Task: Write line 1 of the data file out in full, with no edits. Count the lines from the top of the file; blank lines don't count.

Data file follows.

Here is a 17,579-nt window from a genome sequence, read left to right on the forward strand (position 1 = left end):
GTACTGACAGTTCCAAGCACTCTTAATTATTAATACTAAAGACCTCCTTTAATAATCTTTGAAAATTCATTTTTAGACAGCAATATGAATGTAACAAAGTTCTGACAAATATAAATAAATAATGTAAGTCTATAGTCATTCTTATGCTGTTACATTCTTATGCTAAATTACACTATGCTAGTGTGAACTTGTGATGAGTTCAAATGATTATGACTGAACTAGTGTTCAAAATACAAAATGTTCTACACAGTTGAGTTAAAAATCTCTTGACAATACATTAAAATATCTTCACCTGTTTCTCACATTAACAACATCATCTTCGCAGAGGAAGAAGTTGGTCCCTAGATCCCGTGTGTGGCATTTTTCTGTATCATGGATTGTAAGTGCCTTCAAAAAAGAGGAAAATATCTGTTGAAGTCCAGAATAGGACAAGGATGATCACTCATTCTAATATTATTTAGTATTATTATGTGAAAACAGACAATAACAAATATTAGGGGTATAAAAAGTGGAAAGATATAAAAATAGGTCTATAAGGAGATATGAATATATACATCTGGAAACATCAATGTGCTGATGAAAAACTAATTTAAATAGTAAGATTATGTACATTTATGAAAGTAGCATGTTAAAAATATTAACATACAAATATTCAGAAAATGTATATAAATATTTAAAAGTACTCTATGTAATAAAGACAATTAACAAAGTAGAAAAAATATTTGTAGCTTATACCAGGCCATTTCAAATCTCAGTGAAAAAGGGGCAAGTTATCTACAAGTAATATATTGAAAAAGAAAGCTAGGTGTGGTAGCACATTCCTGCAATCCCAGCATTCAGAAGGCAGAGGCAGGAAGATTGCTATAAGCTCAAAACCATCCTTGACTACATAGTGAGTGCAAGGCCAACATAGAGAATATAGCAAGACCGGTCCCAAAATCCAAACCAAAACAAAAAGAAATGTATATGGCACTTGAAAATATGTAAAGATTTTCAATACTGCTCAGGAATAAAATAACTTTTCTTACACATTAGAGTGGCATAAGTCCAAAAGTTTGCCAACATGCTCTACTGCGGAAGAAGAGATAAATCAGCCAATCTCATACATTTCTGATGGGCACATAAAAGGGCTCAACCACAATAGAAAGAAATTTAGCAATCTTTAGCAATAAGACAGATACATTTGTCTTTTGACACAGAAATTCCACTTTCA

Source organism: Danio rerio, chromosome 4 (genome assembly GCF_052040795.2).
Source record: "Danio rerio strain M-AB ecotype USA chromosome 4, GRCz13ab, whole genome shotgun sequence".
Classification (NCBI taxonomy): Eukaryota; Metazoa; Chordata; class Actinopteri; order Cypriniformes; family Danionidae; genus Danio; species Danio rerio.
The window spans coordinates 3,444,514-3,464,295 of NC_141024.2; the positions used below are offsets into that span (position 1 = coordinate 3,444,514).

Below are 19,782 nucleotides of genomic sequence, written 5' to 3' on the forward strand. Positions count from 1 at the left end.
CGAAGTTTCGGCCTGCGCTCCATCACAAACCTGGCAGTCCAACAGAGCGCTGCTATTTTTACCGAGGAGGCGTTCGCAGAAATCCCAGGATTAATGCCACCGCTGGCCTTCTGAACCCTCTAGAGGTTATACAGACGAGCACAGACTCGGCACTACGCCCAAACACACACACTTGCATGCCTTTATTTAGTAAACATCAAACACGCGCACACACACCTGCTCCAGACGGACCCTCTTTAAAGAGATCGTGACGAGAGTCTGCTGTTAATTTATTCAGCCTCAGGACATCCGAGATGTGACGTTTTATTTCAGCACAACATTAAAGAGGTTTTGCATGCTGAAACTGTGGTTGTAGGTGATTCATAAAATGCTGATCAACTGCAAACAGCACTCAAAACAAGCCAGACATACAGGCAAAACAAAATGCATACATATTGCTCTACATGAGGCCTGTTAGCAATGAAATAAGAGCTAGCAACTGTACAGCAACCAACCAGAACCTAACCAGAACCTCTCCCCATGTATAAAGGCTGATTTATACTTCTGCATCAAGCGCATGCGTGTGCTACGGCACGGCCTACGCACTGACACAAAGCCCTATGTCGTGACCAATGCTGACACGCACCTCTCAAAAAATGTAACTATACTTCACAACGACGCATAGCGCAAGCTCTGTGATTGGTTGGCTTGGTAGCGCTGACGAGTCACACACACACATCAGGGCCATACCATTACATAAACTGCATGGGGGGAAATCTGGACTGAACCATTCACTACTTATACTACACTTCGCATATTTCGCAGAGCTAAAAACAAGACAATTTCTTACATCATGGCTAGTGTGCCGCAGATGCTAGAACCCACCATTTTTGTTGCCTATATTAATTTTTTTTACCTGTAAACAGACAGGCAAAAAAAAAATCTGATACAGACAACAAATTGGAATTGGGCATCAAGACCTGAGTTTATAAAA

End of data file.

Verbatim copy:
Here is a 17,579-nt window from a genome sequence, read left to right on the forward strand (position 1 = left end):